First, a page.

And lastly, why not have some sort of handshake in the protocol before just handing over the password. I don’t think people appreciate how big a deal this really is. Every CyberSecurity person will tell you to keep public and private systems separate. But Microsoft designed a protocol that BY DESIGN leaves the safe corporate environment FIRST?

Marco van Beek

Re: Hold on...

Most of the above.

Microsoft (I guess the Exchnage team) designed the AutoDiscover mechanism, decided the sequence, and then publicised how to use the protocol. Everybody who wanted an email client that could talk to Exchange then coded up their own version of what that protocol document, including the MS Outlook coders.

So the original error is in the protocol, further compounded by no coders along the way going "WTF - This looks wrong". Even BlackBerry, those supposed to be the gods of hardened mobiles didn't see a problem with this protocol.

So the ONLY thing it isn't of the above is a Windows thing. Yes, in the original response to me, they did say that there needed to be a malicious presence along the way or at the web server. Hello? We are talking about the Internet, aren't we?

Microsoft Exchange Autodiscover protocol found leaking hundreds of thousands of credentials

Marco van Beek

Not new. I found the basic issue 7 years ago almost to the day.

Microsoft told me it wasn't their problem:


So I’ve scripted a life-saving routine. Pah. What really matters is the icon I give it

Marco van Beek

On a complete tangent…

I worked for Johnny on his 1984 residency in Le Zenith. The motorbike he rode on to stage “wasn't loud enough” so the sound guys gaffer-taped a radio mic to the side of the exhaust pipe.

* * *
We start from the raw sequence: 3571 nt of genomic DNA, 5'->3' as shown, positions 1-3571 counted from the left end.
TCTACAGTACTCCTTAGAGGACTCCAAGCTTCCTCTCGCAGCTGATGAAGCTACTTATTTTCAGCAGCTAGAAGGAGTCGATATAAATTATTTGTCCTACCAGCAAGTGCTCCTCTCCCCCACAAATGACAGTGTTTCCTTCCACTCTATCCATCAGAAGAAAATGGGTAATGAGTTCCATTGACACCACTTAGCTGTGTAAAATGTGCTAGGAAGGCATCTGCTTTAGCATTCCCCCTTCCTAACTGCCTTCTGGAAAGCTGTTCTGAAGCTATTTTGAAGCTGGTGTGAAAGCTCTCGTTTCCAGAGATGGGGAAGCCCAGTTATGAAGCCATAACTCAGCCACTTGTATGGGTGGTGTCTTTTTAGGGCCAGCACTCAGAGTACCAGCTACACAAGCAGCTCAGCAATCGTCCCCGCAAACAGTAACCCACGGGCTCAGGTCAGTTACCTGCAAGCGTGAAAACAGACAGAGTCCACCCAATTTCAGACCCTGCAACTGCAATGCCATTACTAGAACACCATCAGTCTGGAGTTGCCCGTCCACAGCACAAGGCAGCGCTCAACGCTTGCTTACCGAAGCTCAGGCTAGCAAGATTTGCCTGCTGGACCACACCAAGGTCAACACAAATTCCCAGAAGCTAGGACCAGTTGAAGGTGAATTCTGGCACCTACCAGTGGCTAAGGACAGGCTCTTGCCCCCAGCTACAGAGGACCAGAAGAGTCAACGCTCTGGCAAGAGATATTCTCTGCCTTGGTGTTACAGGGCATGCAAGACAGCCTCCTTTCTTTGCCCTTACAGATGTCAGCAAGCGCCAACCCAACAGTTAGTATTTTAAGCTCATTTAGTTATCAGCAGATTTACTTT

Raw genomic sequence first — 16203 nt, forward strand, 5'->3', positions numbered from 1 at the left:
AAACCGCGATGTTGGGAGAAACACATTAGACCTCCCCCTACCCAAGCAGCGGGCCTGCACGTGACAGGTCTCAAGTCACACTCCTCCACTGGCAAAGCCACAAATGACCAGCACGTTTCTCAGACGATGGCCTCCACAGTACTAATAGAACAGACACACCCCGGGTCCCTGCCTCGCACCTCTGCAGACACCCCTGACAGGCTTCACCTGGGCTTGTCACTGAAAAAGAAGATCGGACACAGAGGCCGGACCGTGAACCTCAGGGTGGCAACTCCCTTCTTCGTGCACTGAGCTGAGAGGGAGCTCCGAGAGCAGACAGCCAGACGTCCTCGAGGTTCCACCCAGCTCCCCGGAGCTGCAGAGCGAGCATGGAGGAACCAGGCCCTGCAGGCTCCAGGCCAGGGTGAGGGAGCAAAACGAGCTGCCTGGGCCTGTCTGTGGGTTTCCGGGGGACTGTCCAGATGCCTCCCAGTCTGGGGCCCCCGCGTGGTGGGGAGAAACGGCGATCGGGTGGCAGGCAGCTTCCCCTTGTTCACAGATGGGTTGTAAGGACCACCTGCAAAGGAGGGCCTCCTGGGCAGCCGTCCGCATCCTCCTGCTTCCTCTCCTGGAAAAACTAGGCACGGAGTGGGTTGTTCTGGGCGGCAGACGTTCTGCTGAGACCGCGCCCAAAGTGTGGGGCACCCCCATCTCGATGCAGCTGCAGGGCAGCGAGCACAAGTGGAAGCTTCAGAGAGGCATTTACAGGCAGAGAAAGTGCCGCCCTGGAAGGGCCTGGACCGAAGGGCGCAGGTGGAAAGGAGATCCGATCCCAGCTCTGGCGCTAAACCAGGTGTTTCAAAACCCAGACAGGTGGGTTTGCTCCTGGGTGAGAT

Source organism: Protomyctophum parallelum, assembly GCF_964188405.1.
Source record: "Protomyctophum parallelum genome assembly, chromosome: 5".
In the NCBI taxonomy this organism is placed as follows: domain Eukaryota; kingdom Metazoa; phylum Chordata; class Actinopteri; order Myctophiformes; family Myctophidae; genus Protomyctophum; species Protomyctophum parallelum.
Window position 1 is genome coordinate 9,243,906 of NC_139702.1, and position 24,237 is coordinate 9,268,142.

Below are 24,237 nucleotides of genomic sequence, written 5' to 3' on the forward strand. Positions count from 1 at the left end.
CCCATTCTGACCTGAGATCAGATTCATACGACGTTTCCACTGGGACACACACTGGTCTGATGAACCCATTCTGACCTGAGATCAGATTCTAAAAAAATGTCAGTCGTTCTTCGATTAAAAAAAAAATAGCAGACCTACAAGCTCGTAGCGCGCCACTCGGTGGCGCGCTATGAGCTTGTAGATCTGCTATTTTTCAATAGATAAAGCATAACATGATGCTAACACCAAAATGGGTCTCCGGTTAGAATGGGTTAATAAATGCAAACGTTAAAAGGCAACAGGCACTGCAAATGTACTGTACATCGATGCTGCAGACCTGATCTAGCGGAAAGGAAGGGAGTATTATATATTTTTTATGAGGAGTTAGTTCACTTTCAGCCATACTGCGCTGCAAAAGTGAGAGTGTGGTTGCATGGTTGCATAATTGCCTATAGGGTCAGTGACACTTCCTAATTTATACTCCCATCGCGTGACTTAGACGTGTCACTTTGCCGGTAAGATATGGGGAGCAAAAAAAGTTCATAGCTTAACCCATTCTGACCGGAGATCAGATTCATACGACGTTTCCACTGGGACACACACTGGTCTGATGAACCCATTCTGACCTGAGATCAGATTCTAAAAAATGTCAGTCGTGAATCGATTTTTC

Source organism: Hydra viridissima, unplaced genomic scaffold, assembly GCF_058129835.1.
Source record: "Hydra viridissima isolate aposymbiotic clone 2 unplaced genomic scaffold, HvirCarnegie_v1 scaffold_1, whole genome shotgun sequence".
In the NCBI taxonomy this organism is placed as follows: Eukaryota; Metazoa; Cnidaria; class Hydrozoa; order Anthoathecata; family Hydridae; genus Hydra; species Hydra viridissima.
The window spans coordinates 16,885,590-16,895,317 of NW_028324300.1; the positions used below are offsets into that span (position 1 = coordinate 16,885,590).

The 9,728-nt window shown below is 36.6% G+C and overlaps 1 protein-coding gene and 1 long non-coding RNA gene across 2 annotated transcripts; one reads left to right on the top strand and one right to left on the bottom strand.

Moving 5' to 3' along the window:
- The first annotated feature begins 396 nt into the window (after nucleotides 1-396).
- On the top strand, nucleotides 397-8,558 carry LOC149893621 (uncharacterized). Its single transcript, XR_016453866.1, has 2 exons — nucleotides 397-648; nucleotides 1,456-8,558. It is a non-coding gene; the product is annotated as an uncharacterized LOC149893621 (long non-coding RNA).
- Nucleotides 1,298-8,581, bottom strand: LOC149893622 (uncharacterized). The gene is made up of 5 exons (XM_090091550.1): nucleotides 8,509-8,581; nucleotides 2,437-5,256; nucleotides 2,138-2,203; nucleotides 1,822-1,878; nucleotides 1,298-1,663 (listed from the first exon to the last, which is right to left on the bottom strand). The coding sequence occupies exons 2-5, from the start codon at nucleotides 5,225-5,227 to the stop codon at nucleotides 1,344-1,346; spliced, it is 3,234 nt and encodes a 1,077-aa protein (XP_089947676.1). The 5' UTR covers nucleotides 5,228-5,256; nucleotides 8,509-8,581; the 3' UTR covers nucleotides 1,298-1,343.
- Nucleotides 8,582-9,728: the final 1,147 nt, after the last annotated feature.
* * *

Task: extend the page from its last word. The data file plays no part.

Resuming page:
After the residency we went on a world tour of France and Belgium. :-)

The quality of his voice is open to debate, especially after a long run of shows, but that guy had stage presence. He could rock an audience.

Tesco parking app hauled offline after exposing 10s of millions of Automatic Number Plate Recognition images

Marco van Beek

Pretty sure most cars already have a unique RFID tag

I remember reading an article years ago (early 90’s maybe) about the new Nissan Primera about how they had to decide which part was the “first” part of a car, so that they could stick the RFID tag on it. Just In Time suppliers stuck their own sensors along the assembly line so that they got the correct amount of warning for each car and linked it to the Nissan database to determine which option that car needed, be it seat fabric, paint colour or whatever.

If I remember correctly it was on the main member of the front subframe, chose because it was the biggest bit of the first assembly.

End of an era for ULA as the last Delta IV Medium rocket leaves launch pad

Marco van Beek

Re: If I recall...

Pretty sure I read in one of the many Vulcan books that the deal to allow the RAF to use the runway was for “peaceful” missions only and the USAF turned a blind eye to the three (I think it was three) bombers hiding in plain view amongst the 22 or so Victor tankers.

Interesting side fact: Much was made of the bombing raids being the longest ever at the time, but back in 1945 the SOE in SE Asia used stripped out Liberator bombers doing 24 hour round trips, no refuelling, no GPS, no radio beacons, to drop agents and RAPWI teams in Enemy held territory.

There's a reason why my cat doesn't need two-factor authentication

Marco van Beek

Re: Simple

Now we are getting somewhere. Cartoon Authentication Technology, or DOG for short... Maybe we should investigate X-Factor Authentication where in order to get in you have to correctly identify contestants from prior series. Of course, we do all need to upgrade to BGT encryption as exports of AGT have been restricted.

Thank you, I’m here all week. :-)

Pre-checked cookie boxes don't count as valid consent, says adviser to top EU court

Marco van Beek